Scientists are investigating how frictional forces drive the development of marine organisms

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Formation of the contraction pole. Microscopic time-lapse of cell shape changes in ascidian oocytes after fertilization: from unfertilized oocyte (first image from left) to initiation of contraction pole (2nd and 3rd images from left) and formation of contraction pole (4th image on the left). Credit: Caballero-Mancebo et al./Nature Physics

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Formation of the contraction pole. Microscopic time-lapse of cell shape changes in ascidian oocytes after fertilization: from unfertilized oocyte (first image from left) to initiation of contraction pole (2nd and 3rd images from left) and formation of contraction pole (4th image on the left). Credit: Caballero-Mancebo et al./Nature Physics

As the potter works with the spinning wheel, the friction between their hands and the soft clay helps them mold it into all kinds of shapes and creations. In a striking parallel, oocytes (immature eggs) are used by friction in various compartments within themselves to undergo developmental changes after conception. A study by the Heisenberg Group of the Institute of Science and Technology Austria (ISTA), published in Natural physicsnow describes how this works.

The sea is full of fascinating life forms. From algae and colorful fish to sea snails and sea spray, a completely different world is revealed underwater. In particular, sea squirts or ascidians are very unusual: after a free-moving larval stage, the larva settles, attaches itself to hard surfaces such as rocks or corals, and develops tubes (siphons), their defining characteristic.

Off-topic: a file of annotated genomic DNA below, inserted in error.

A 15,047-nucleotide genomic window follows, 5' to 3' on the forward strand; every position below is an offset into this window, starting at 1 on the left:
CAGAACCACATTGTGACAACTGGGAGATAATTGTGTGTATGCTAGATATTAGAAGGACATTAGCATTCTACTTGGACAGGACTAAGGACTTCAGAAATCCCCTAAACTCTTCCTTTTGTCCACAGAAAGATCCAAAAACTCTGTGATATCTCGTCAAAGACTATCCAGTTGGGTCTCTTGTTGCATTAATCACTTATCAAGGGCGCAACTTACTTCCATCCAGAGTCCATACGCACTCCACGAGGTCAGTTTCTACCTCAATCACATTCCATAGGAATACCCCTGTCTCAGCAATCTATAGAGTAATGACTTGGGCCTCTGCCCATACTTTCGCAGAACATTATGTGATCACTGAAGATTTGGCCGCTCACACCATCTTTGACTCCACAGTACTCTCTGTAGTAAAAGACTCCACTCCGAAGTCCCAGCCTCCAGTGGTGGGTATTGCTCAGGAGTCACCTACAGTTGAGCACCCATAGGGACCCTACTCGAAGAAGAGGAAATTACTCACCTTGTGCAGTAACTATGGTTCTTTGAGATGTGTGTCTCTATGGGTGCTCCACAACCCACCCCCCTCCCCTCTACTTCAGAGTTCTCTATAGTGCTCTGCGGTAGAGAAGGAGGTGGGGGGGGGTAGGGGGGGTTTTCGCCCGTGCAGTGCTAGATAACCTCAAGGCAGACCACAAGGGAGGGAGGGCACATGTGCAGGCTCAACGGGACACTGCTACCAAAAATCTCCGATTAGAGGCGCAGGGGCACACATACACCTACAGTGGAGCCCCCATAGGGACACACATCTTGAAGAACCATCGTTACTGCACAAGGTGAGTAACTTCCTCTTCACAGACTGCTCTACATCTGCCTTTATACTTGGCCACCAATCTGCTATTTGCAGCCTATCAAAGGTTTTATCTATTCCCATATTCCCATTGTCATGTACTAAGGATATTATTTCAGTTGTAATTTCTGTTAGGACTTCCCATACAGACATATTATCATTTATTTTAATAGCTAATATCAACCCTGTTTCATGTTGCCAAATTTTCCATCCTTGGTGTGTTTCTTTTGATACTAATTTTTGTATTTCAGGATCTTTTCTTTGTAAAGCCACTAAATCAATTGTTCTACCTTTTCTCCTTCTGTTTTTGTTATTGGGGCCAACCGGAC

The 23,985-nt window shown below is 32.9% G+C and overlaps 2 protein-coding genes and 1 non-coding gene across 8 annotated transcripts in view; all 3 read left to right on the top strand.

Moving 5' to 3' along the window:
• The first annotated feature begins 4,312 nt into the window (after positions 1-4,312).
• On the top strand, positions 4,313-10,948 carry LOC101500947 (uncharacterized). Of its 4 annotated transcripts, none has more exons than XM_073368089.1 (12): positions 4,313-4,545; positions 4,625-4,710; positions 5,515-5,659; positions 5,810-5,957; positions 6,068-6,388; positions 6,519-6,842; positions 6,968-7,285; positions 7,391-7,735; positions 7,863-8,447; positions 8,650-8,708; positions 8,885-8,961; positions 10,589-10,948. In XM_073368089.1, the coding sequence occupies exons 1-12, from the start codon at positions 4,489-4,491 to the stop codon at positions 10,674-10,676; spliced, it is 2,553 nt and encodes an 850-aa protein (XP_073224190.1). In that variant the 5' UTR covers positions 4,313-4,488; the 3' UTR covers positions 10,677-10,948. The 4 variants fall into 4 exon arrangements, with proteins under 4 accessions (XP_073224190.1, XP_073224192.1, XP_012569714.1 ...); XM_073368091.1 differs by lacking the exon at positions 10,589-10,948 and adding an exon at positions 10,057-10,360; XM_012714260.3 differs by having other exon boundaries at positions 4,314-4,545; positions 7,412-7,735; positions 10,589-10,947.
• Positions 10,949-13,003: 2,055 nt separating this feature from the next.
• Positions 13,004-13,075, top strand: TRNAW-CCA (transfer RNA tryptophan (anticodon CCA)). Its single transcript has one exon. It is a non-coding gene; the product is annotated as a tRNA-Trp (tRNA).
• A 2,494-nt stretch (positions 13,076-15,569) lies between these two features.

Although they look like rubber blobs as adults, they are humans’ closest invertebrate relatives. Especially in the larval stages, sea squirts are surprisingly similar to us. Ascidians are therefore often used as model organisms to study the early embryonic development of vertebrates to which humans belong.

“While ascidians exhibit the main developmental and morphological characteristics of vertebrates, they also have the cellular and genomic simplicity typical of invertebrates,” explains Carl-Philipp Heisenberg, professor at the Institute of Science and Technology Austria (ISTA). “The ascidian larva in particular is an ideal model for understanding early vertebrate development.”

Recent work by his research group now provides new insights into their development. The findings suggest that when ascidian oocytes are fertilized, frictional forces play a crucial role in reshaping and reorganizing their interior, heralding the next steps in their developmental cascade.


A live look inside the eggs. The researchers labeled the actin protein on the actomyosin cortex (left, green staining) and myoplasm (right, blue staining) to visualize their movement after the oocyte was fertilized. As the actomyosin cortex moves across the bottom of the oocyte, it mechanically interacts with the myoplasm, causing it to bend. The locks eventually become the contraction pole. Credit: Caballero-Mancebo et al./Nature Physics

Decoding oocyte transformation

Oocytes are female germ cells involved in reproduction. After successful fertilization by male sperm, animal oocytes usually undergo cytoplasmic reorganization, changing their cellular content and components. This process establishes the blueprint for the subsequent development of the embryo. In ascidians, for example, this displacement results in the formation of a bell-shaped protuberance—a small protuberance or nose shape—known as the contraction pole (CP), where essential materials that facilitate embryo maturation are collected. However, the underlying mechanism driving this process is unknown.